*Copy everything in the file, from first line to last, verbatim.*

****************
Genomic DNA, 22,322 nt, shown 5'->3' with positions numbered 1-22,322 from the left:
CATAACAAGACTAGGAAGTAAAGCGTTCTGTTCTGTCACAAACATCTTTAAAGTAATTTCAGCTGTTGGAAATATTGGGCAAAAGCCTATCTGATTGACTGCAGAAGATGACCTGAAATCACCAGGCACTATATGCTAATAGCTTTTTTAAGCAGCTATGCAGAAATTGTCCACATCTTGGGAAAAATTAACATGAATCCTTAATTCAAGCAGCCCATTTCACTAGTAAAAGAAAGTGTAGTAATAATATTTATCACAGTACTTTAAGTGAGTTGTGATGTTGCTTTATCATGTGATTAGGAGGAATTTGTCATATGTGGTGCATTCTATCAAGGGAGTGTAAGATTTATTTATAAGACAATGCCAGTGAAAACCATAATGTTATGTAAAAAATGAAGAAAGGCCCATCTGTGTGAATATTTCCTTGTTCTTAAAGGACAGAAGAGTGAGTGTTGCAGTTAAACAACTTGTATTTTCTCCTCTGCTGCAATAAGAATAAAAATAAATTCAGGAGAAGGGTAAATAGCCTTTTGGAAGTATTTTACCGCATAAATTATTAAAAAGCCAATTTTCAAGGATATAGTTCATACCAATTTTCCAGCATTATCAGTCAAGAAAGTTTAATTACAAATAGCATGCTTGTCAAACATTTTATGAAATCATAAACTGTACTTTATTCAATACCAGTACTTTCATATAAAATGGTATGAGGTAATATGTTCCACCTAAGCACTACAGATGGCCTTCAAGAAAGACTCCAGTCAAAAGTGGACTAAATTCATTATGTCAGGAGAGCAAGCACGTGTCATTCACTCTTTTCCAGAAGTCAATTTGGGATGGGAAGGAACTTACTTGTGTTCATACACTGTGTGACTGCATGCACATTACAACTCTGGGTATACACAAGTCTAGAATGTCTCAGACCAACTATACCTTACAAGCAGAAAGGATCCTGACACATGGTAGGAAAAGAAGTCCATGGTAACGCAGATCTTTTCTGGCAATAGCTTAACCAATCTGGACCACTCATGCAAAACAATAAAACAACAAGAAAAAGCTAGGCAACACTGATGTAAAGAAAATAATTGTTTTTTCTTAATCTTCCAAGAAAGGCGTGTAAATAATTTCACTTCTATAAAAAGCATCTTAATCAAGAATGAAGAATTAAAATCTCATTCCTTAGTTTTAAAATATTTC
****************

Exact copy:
Genomic DNA, 22,322 nt, shown 5'->3' with positions numbered 1-22,322 from the left:
CATAACAAGACTAGGAAGTAAAGCGTTCTGTTCTGTCACAAACATCTTTAAAGTAATTTCAGCTGTTGGAAATATTGGGCAAAAGCCTATCTGATTGACTGCAGAAGATGACCTGAAATCACCAGGCACTATATGCTAATAGCTTTTTTAAGCAGCTATGCAGAAATTGTCCACATCTTGGGAAAAATTAACATGAATCCTTAATTCAAGCAGCCCATTTCACTAGTAAAAGAAAGTGTAGTAATAATATTTATCACAGTACTTTAAGTGAGTTGTGATGTTGCTTTATCATGTGATTAGGAGGAATTTGTCATATGTGGTGCATTCTATCAAGGGAGTGTAAGATTTATTTATAAGACAATGCCAGTGAAAACCATAATGTTATGTAAAAAATGAAGAAAGGCCCATCTGTGTGAATATTTCCTTGTTCTTAAAGGACAGAAGAGTGAGTGTTGCAGTTAAACAACTTGTATTTTCTCCTCTGCTGCAATAAGAATAAAAATAAATTCAGGAGAAGGGTAAATAGCCTTTTGGAAGTATTTTACCGCATAAATTATTAAAAAGCCAATTTTCAAGGATATAGTTCATACCAATTTTCCAGCATTATCAGTCAAGAAAGTTTAATTACAAATAGCATGCTTGTCAAACATTTTATGAAATCATAAACTGTACTTTATTCAATACCAGTACTTTCATATAAAATGGTATGAGGTAATATGTTCCACCTAAGCACTACAGATGGCCTTCAAGAAAGACTCCAGTCAAAAGTGGACTAAATTCATTATGTCAGGAGAGCAAGCACGTGTCATTCACTCTTTTCCAGAAGTCAATTTGGGATGGGAAGGAACTTACTTGTGTTCATACACTGTGTGACTGCATGCACATTACAACTCTGGGTATACACAAGTCTAGAATGTCTCAGACCAACTATACCTTACAAGCAGAAAGGATCCTGACACATGGTAGGAAAAGAAGTCCATGGTAACGCAGATCTTTTCTGGCAATAGCTTAACCAATCTGGACCACTCATGCAAAACAATAAAACAACAAGAAAAAGCTAGGCAACACTGATGTAAAGAAAATAATTGTTTTTTCTTAATCTTCCAAGAAAGGCGTGTAAATAATTTCACTTCTATAAAAAGCATCTTAATCAAGAATGAAGAATTAAAATCTCATTCCTTAGTTTTAAAATATTTC